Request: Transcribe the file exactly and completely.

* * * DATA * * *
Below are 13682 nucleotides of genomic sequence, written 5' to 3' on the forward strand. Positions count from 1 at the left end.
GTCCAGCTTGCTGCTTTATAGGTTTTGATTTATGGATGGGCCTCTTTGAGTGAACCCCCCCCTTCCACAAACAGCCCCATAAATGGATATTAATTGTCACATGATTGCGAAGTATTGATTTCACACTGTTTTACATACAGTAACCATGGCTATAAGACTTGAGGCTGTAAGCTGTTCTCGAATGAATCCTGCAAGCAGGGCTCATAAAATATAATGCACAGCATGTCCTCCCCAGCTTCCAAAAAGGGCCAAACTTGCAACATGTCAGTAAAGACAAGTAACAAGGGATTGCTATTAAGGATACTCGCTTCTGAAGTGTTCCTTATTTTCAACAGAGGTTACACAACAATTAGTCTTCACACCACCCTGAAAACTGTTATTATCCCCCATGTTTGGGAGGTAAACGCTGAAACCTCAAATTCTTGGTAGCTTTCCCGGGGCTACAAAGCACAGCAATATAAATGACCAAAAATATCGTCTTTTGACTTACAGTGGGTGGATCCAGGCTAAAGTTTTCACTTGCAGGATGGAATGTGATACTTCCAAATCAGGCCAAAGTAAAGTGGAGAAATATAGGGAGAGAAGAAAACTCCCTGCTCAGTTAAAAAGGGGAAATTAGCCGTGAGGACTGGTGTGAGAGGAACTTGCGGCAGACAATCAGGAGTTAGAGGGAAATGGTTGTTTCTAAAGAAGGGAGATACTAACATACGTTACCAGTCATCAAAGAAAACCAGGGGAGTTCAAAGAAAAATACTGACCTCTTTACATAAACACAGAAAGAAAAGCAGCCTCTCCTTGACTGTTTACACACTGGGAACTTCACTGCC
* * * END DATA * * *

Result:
Below are 13682 nucleotides of genomic sequence, written 5' to 3' on the forward strand. Positions count from 1 at the left end.
GTCCAGCTTGCTGCTTTATAGGTTTTGATTTATGGATGGGCCTCTTTGAGTGAACCCCCCCCTTCCACAAACAGCCCCATAAATGGATATTAATTGTCACATGATTGCGAAGTATTGATTTCACACTGTTTTACATACAGTAACCATGGCTATAAGACTTGAGGCTGTAAGCTGTTCTCGAATGAATCCTGCAAGCAGGGCTCATAAAATATAATGCACAGCATGTCCTCCCCAGCTTCCAAAAAGGGCCAAACTTGCAACATGTCAGTAAAGACAAGTAACAAGGGATTGCTATTAAGGATACTCGCTTCTGAAGTGTTCCTTATTTTCAACAGAGGTTACACAACAATTAGTCTTCACACCACCCTGAAAACTGTTATTATCCCCCATGTTTGGGAGGTAAACGCTGAAACCTCAAATTCTTGGTAGCTTTCCCGGGGCTACAAAGCACAGCAATATAAATGACCAAAAATATCGTCTTTTGACTTACAGTGGGTGGATCCAGGCTAAAGTTTTCACTTGCAGGATGGAATGTGATACTTCCAAATCAGGCCAAAGTAAAGTGGAGAAATATAGGGAGAGAAGAAAACTCCCTGCTCAGTTAAAAAGGGGAAATTAGCCGTGAGGACTGGTGTGAGAGGAACTTGCGGCAGACAATCAGGAGTTAGAGGGAAATGGTTGTTTCTAAAGAAGGGAGATACTAACATACGTTACCAGTCATCAAAGAAAACCAGGGGAGTTCAAAGAAAAATACTGACCTCTTTACATAAACACAGAAAGAAAAGCAGCCTCTCCTTGACTGTTTACACACTGGGAACTTCACTGCC